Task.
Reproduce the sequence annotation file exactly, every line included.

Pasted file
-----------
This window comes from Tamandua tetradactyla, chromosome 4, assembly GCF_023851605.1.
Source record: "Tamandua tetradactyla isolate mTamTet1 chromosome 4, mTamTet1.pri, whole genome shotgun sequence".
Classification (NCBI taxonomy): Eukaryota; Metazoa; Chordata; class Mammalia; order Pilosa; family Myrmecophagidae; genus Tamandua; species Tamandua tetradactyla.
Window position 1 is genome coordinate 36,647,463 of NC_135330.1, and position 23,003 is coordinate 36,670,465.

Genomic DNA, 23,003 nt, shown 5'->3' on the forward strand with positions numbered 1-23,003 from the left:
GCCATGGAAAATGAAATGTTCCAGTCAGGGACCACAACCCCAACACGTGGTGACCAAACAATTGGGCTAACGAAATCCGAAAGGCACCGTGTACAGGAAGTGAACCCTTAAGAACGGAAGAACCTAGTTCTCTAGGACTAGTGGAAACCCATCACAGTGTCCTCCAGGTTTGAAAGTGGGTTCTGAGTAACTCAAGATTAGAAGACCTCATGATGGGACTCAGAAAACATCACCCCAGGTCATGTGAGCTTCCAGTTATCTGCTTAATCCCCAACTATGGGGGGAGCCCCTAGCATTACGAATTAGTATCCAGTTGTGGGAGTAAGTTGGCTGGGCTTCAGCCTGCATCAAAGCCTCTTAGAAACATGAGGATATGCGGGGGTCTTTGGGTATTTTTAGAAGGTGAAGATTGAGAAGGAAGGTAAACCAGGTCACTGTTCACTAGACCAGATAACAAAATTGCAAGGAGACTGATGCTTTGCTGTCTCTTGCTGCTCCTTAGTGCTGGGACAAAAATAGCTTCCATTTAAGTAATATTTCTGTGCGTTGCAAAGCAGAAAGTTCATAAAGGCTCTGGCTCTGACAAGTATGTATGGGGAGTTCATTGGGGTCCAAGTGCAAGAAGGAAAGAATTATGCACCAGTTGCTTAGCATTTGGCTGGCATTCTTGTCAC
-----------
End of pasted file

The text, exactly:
This window comes from Tamandua tetradactyla, chromosome 4, assembly GCF_023851605.1.
Source record: "Tamandua tetradactyla isolate mTamTet1 chromosome 4, mTamTet1.pri, whole genome shotgun sequence".
Classification (NCBI taxonomy): Eukaryota; Metazoa; Chordata; class Mammalia; order Pilosa; family Myrmecophagidae; genus Tamandua; species Tamandua tetradactyla.
Window position 1 is genome coordinate 36,647,463 of NC_135330.1, and position 23,003 is coordinate 36,670,465.

Genomic DNA, 23,003 nt, shown 5'->3' on the forward strand with positions numbered 1-23,003 from the left:
GCCATGGAAAATGAAATGTTCCAGTCAGGGACCACAACCCCAACACGTGGTGACCAAACAATTGGGCTAACGAAATCCGAAAGGCACCGTGTACAGGAAGTGAACCCTTAAGAACGGAAGAACCTAGTTCTCTAGGACTAGTGGAAACCCATCACAGTGTCCTCCAGGTTTGAAAGTGGGTTCTGAGTAACTCAAGATTAGAAGACCTCATGATGGGACTCAGAAAACATCACCCCAGGTCATGTGAGCTTCCAGTTATCTGCTTAATCCCCAACTATGGGGGGAGCCCCTAGCATTACGAATTAGTATCCAGTTGTGGGAGTAAGTTGGCTGGGCTTCAGCCTGCATCAAAGCCTCTTAGAAACATGAGGATATGCGGGGGTCTTTGGGTATTTTTAGAAGGTGAAGATTGAGAAGGAAGGTAAACCAGGTCACTGTTCACTAGACCAGATAACAAAATTGCAAGGAGACTGATGCTTTGCTGTCTCTTGCTGCTCCTTAGTGCTGGGACAAAAATAGCTTCCATTTAAGTAATATTTCTGTGCGTTGCAAAGCAGAAAGTTCATAAAGGCTCTGGCTCTGACAAGTATGTATGGGGAGTTCATTGGGGTCCAAGTGCAAGAAGGAAAGAATTATGCACCAGTTGCTTAGCATTTGGCTGGCATTCTTGTCAC